I think a lot of it comes down to engagement, yes, distribution of the content that you have, but engaging on the comments of that content. So a big part of our, where that's where we spend, that's the vast majority of hours, the Labour hours in our business, for our clients, where we run social media for them, is based on the engagement, because that's where the quality of conversation improves. And that's where the consideration begins. So yes, you post something on social for awareness that can, that's only awareness, if someone engages on that, they're considering something, could be anything, just could be part of the conversation. But that's where the consideration begins for a lot of people. And then they're gonna say, Well, how am I gonna share this with someone on a Slack channel, or I'm gonna share this with someone on a text, or I'm gonna share this with someone on something else. And that's where you're gonna get a lot of the engagement beginning. So I would say focus on focus on engagement, more than distribution on social and try and create as much engagement as you can. So especially when it comes to social, make sure your first few lines are really, really good, right? That there's a hook. Like, why should someone read this? There's some interesting stuff that someone wants to read, we look at it through three lenses. So is it educational? Is it entertaining, as is it interesting, if you can hit at least two out of three of those, you're in a good spot. And remember that your audience is looking for something that's going to stop them scrolling. And that's what we're trying to do. So the first couple of lines have to be a scroll stopper. And then you can start getting into the conversation and then engage people on social. So if someone has liked it, where someone is one of the target audiences that you're looking for, tag them in the comments and say, Hey, I saw that you liked this. We'd love to hear your feedback on it. Whatever that person's name is,

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Andrei Tiuย ย 

the productive workers within.

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Markย ย 

It has to be its people think that social is passive, it's very active. But you have to be very, very, very active. And there's a big downside to that because it just takes hours, it takes a lot of time. A lot of time,

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Andrei Tiuย ย 

What's your experience with groups, LinkedIn, maybe even Facebook?

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Markย ย 

Not a big fan. I'm not a big fan of LinkedIn groups, I think they used to be something that was good. I haven't seen anyone being active on LinkedIn anymore. Like not for at least not for two years, three years, maybe Facebook groups, it depends on who's running the group, I find if someone's doing regular inbound into that group, meaning they're constantly building the audience and engaging the audience on an ongoing basis. And it's purely educational for that group. It can be amazing, and it can be incredible. It depends on who's running that group. But LinkedIn has really sucked for the last three years.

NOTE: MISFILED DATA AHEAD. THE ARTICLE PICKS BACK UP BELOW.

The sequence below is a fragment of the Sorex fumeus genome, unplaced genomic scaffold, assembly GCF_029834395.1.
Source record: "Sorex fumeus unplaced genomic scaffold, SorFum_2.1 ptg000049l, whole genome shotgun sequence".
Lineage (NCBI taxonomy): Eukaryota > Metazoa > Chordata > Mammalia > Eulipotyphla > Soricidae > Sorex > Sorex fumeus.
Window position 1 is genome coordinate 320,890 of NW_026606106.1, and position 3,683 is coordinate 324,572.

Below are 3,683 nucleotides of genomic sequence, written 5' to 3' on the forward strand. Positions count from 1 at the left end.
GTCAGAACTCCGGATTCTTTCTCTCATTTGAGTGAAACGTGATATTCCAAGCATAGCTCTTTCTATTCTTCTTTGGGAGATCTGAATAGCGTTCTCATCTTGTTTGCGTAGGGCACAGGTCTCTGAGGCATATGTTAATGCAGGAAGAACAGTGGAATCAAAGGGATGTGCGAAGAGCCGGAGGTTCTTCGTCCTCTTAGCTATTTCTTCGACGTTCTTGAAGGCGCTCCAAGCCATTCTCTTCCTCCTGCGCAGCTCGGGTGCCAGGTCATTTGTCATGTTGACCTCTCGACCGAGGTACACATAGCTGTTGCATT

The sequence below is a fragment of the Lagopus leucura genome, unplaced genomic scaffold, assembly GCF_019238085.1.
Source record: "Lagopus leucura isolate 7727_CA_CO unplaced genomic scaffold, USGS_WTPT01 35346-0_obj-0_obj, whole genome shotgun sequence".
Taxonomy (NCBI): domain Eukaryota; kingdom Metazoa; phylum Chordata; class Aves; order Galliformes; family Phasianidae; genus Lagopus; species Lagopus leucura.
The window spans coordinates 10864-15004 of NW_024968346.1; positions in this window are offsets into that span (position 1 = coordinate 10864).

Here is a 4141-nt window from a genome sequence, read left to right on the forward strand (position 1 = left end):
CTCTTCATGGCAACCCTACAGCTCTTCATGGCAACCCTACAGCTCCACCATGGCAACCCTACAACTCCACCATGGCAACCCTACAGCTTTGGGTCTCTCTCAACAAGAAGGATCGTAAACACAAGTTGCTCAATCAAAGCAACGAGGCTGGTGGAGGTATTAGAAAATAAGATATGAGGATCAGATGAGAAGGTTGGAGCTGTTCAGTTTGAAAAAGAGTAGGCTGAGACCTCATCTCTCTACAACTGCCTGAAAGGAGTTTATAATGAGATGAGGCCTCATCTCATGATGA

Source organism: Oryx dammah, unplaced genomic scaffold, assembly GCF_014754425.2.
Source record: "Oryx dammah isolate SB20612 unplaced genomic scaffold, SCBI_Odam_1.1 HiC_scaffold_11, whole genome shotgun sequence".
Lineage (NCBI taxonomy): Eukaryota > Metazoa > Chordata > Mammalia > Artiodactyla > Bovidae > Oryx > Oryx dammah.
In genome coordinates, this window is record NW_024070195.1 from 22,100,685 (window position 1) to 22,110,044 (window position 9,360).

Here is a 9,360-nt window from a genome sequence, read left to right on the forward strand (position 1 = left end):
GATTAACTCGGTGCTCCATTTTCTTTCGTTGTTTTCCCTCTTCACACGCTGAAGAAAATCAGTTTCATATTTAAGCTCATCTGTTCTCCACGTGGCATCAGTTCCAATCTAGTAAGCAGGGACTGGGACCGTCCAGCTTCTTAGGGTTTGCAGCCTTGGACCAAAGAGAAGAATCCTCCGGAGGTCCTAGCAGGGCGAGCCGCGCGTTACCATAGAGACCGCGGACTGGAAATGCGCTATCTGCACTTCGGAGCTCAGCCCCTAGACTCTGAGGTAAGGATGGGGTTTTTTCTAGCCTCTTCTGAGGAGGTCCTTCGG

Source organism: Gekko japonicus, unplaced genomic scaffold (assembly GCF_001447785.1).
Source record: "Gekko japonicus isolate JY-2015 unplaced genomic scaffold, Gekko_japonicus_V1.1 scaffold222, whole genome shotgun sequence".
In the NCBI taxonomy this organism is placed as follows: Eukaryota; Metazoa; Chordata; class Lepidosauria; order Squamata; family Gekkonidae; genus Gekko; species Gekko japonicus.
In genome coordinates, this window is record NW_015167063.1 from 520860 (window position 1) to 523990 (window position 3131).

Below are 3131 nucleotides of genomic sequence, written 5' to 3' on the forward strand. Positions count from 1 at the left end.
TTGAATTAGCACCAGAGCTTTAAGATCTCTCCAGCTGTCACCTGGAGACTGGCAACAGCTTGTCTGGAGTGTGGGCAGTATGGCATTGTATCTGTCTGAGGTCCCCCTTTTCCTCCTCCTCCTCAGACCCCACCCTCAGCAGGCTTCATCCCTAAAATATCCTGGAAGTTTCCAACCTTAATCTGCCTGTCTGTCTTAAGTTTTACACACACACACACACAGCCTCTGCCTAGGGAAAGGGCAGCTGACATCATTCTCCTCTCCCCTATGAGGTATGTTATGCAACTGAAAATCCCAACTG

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Andrei Tiuย ย 

Whether they are kind of following in Facebook's footsteps, or maybe if Facebook is focusing a lot on groups these days, maybe they will want to work something out. I don't know. I was just curious here. Because, yeah, we did not have a lot of success with LinkedIn groups lately.

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Markย ย 

Have you had success with LinkedIn?

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Andrei Tiuย ย 

Not much. I mean, not. We had a couple of trials, but nothing really popped out. So we were like, Okay, fine.

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Markย ย 

Yeah, I think I think where if, especially if you're creating a category, going back to that conversation, the strength of the group is, is based on the strength of the community that you're building. And there are better community tools than a LinkedIn group, right? So creating a Slack channel, for example. So if we're going to make the comparison, why have a group to create the community, in my opinion, right? That's why you have a group. So I would much rather be investing my dollars in creating a small Slack community like an active Slack community than I would in a LinkedIn group there's really no reason I would create a LinkedIn group these days.

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Andrei Tiuย ย 

Okay, agree with that. Okay, another question that I had here, I'm avoiding you. So, you know, if you want to ask back here. But having your background as a, you know, more of an in the sales director, and content marketing in b2b Being a lot linked to the ability of that content to generate leads, or, you know, sales qualified leads in general. How do you or how do your clients find it? How do you find your clients? Make the choice engaging or not some of the content?

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Markย ย